Residents in Minneapolis push to expand program offering more resources to officers responding to mental crisis calls

November 29, 2018 06:25 PM

There are renewed calls in Minneapolis to get more mental health resources to police officers responding to people in crisis.

Community members are pushing the city to expand the co-responder pilot project - a program that pairs mental health professionals with officers.

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The co-responder program currently only operates in police precincts located in south Minneapolis.

But community members want it to go citywide - including in North Minneapolis where Minneapolis police shot and killed Travis Jordan nearly three weeks ago.


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On Nov. 9, a friend called 911 to ask for a welfare check on Jordan, who was suicidal. Investigators said Jordan came out the front door armed with a knife and officers opened fire.

Speakers at a Minneapolis City Council committee meeting Thursday afternoon criticized those officers for their response. They said if the co-responder program was in place across the city, people in crisis would be more likely to get the help they need.

But police have said a co-responder team would not have changed what happened to Jordan because those units are not sent to calls that involve a weapon or where there is an immediate threat.

However, a spokesperson said MPD is in favor of the co-responder program being expanded to all of Minneapolis.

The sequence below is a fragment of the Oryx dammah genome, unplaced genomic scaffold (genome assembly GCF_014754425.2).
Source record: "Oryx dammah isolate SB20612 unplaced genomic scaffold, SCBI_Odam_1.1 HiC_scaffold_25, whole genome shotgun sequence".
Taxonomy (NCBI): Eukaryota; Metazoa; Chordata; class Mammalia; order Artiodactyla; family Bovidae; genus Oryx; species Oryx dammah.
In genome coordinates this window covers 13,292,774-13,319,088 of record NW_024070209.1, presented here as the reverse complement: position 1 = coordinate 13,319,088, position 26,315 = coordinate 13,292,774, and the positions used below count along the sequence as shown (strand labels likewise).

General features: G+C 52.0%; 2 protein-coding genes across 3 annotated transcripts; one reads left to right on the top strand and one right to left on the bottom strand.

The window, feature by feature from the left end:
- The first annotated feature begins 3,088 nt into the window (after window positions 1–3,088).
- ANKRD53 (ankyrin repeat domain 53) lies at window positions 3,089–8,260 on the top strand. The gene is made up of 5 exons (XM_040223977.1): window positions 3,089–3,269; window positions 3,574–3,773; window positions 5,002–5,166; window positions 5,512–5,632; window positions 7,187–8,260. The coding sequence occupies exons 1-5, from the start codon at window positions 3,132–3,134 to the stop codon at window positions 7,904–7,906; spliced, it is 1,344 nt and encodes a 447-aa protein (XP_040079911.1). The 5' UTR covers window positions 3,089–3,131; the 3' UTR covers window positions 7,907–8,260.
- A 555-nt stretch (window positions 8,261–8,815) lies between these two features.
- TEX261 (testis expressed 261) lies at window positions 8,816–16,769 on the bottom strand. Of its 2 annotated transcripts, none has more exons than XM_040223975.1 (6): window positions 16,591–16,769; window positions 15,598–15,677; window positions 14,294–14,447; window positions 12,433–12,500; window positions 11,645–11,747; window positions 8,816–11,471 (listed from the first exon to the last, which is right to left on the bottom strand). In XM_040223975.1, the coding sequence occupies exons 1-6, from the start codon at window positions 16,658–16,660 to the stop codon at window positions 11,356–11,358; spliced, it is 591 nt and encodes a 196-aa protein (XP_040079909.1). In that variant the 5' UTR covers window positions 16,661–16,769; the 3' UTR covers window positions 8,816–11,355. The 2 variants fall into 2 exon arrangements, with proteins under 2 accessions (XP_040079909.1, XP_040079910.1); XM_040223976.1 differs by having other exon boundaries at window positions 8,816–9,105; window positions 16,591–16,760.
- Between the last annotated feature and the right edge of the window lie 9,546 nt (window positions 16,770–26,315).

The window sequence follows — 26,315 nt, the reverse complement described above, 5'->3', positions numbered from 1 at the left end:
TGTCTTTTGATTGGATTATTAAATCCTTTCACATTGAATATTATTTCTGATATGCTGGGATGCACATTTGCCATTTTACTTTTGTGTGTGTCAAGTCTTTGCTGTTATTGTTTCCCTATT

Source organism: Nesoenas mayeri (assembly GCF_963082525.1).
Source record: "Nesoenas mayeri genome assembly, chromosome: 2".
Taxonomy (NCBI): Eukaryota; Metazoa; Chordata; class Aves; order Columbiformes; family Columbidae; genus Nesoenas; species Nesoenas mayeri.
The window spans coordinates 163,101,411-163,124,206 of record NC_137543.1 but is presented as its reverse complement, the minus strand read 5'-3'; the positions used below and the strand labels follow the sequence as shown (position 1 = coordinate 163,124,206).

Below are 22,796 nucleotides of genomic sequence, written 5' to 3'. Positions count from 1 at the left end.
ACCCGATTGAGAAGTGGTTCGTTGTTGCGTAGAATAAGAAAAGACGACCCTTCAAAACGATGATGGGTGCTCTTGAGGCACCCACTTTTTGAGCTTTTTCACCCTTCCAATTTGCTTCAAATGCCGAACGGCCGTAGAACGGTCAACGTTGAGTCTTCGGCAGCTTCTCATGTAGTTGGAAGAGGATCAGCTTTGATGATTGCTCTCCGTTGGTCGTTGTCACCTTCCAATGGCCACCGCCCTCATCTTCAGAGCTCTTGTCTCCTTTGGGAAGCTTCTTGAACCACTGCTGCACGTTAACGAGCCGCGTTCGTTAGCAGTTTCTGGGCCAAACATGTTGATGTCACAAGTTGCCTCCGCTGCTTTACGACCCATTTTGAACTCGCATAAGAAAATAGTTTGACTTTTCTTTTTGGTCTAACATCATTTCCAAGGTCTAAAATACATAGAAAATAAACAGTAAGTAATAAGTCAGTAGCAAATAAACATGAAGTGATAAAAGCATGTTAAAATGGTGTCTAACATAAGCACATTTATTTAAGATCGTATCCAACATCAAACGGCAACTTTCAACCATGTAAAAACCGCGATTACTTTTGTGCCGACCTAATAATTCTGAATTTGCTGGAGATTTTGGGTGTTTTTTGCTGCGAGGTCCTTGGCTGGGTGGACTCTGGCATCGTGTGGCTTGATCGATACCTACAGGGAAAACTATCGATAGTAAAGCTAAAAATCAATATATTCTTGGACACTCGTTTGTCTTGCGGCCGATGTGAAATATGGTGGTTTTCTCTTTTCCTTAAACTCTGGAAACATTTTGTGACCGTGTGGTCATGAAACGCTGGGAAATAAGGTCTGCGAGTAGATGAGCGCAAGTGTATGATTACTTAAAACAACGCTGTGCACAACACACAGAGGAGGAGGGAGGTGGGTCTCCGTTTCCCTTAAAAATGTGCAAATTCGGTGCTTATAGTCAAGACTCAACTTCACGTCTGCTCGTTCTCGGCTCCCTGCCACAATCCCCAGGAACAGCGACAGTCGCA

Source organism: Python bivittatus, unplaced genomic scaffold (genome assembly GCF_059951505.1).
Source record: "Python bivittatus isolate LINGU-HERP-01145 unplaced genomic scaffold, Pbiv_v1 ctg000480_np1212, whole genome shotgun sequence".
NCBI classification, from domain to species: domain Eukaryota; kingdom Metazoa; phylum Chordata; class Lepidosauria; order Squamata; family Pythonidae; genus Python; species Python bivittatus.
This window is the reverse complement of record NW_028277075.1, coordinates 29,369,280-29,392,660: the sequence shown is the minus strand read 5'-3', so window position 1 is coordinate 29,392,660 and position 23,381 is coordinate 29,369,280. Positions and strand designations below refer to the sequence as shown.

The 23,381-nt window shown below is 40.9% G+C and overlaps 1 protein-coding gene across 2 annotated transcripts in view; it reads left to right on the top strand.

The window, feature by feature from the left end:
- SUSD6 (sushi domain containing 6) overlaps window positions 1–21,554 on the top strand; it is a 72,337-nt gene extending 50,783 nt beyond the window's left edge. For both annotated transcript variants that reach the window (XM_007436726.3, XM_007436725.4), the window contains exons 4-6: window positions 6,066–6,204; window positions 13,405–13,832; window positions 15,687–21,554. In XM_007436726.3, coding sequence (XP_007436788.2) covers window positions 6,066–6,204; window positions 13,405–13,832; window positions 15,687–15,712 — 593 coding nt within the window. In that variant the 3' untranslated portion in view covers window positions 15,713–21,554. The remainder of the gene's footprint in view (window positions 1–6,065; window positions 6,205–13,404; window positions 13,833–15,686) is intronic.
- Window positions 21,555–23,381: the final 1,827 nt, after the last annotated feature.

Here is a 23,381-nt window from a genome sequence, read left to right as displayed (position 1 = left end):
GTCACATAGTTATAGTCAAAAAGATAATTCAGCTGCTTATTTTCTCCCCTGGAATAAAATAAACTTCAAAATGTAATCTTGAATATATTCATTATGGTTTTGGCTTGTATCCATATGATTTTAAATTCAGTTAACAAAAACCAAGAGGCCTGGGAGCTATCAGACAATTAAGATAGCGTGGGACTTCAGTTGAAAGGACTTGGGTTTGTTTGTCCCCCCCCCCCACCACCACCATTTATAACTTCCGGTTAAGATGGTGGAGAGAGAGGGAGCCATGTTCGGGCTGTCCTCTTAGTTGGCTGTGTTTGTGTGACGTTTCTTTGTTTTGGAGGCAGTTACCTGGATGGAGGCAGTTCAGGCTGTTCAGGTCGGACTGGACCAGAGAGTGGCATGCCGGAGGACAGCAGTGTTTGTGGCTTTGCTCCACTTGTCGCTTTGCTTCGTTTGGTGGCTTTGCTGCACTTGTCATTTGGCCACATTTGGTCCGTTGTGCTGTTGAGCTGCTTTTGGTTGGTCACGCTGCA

During Thursday's meeting, MPD inspector Kathy Waite presented leaders with an update of the program.

"This program is not designed to be handling extremely volatile situations," Waite said. "The (co-responders) are here to partner together, to provide a service as often as they can to those that are desperate need for that level of support."

Data shows that over the last year, co-responder teams have done 985 assessments.

Waite said the program needs to be implemented in all precincts in the city, but that more money has to be allocated for that to happen.

Officials told council members that full implementation could cost the city as much as $350,000 to $700,000 for equipment and personnel.
 

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Kirsten Swanson and Tim Vetscher

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